In some cases of suspected lung cancer, the doctor might recommend a biopsy and tumor testing. Here’s why.
Lung cancer can result from any number of different types of mutations, or changes in the DNA of certain cells in the lungs. Given this variation, a treatment that is specifically tailored to the mutation(s) observed in a patient is considered ideal. Thanks to recent advances in technology, such personalized approaches to cancer treatment are becoming increasingly feasible.
Tumor testing involves obtaining a small sample of a patient’s tumor tissue to look for mutations it contains. Doctors can also search for elevated levels of proteins that are known to be associated with specific mutations. In some cases, a treatment is available that has been shown to target the specific mutation identified. Unfortunately, targeted treatments do not exist for all possible mutations that cause lung cancer.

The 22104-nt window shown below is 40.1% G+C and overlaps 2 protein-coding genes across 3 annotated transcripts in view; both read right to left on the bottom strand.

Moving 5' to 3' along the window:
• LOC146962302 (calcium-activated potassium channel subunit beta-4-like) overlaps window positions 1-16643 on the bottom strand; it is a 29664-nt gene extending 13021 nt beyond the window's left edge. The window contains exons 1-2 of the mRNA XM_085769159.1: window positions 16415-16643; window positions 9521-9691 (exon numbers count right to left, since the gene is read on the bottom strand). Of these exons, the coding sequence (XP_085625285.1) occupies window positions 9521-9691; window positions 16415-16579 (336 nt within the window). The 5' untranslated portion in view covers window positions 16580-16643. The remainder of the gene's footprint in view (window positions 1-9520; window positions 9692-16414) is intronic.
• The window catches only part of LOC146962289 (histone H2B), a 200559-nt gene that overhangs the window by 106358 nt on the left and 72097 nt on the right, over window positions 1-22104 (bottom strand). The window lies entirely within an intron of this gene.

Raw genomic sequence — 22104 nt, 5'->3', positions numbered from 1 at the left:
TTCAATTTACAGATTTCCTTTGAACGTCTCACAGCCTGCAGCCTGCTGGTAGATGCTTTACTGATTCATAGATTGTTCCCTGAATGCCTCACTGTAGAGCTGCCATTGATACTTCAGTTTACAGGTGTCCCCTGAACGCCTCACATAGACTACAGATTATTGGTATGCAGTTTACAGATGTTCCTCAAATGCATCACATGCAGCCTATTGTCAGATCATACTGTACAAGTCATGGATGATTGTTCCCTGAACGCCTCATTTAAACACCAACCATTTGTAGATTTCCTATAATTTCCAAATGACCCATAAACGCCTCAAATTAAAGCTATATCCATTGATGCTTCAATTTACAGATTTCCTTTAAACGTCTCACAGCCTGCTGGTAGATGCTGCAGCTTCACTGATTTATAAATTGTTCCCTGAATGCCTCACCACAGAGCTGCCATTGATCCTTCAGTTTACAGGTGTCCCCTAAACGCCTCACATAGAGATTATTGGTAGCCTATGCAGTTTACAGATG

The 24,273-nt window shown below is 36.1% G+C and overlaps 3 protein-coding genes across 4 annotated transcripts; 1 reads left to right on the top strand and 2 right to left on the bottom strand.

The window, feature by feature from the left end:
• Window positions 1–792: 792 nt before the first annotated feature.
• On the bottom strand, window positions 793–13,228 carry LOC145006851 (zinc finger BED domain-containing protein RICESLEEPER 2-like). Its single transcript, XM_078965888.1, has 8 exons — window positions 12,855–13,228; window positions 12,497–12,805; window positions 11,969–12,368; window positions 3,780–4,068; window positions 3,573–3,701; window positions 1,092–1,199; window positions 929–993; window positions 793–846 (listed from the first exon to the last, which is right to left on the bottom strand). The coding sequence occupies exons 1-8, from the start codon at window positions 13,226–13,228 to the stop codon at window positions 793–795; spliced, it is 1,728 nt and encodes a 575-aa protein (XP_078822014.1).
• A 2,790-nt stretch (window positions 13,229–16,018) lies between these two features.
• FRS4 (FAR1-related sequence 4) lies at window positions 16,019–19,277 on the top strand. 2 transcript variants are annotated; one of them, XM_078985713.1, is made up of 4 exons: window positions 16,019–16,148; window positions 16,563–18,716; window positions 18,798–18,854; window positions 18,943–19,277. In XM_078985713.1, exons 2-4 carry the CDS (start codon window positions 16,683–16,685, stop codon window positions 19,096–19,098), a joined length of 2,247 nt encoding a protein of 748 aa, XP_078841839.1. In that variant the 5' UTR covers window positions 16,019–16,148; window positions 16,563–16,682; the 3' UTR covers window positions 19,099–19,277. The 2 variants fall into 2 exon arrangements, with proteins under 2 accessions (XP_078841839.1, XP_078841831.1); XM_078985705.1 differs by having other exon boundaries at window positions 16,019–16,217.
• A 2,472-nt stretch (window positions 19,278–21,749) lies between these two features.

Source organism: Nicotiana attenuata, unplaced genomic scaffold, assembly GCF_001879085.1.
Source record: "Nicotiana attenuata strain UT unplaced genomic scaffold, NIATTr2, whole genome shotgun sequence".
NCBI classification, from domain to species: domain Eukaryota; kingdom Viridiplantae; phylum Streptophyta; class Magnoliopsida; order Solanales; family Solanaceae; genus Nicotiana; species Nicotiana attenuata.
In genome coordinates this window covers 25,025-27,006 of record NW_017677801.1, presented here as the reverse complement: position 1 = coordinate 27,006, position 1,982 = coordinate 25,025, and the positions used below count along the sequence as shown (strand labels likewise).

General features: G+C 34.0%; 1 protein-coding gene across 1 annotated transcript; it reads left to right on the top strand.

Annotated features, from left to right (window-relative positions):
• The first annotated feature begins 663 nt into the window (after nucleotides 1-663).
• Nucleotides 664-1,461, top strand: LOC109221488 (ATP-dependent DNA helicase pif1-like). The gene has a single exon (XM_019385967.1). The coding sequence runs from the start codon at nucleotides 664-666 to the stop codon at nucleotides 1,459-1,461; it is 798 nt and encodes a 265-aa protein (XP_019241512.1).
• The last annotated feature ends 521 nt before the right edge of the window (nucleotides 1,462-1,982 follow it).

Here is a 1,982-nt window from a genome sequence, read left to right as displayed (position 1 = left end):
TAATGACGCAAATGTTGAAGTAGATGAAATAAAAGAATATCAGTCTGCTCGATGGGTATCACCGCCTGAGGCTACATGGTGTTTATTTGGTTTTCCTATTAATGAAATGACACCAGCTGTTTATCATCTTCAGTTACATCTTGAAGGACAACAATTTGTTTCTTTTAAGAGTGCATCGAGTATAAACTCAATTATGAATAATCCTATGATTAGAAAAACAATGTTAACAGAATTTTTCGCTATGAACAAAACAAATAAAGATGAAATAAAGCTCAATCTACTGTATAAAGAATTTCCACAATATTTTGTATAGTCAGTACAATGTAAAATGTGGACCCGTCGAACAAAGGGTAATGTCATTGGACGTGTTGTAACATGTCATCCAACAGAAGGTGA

According to the American Lung Association, it’s best to have comprehensive tumor testing, which looks for a large number of mutations and proteins in all the genes known to be associated with lung cancer. This approach, known as a genomic profiling, can help the doctor make better-informed treatment recommendations. For example, the doctor will find out if the patient has a type of lung cancer that can be treated with an FDA-approved targeted therapy. Or, there may be a clinical trial under way involving her type of mutations.
Ultimately, when it comes to determining optimal lung cancer therapy, the more information the doctor has about a tumor, the better.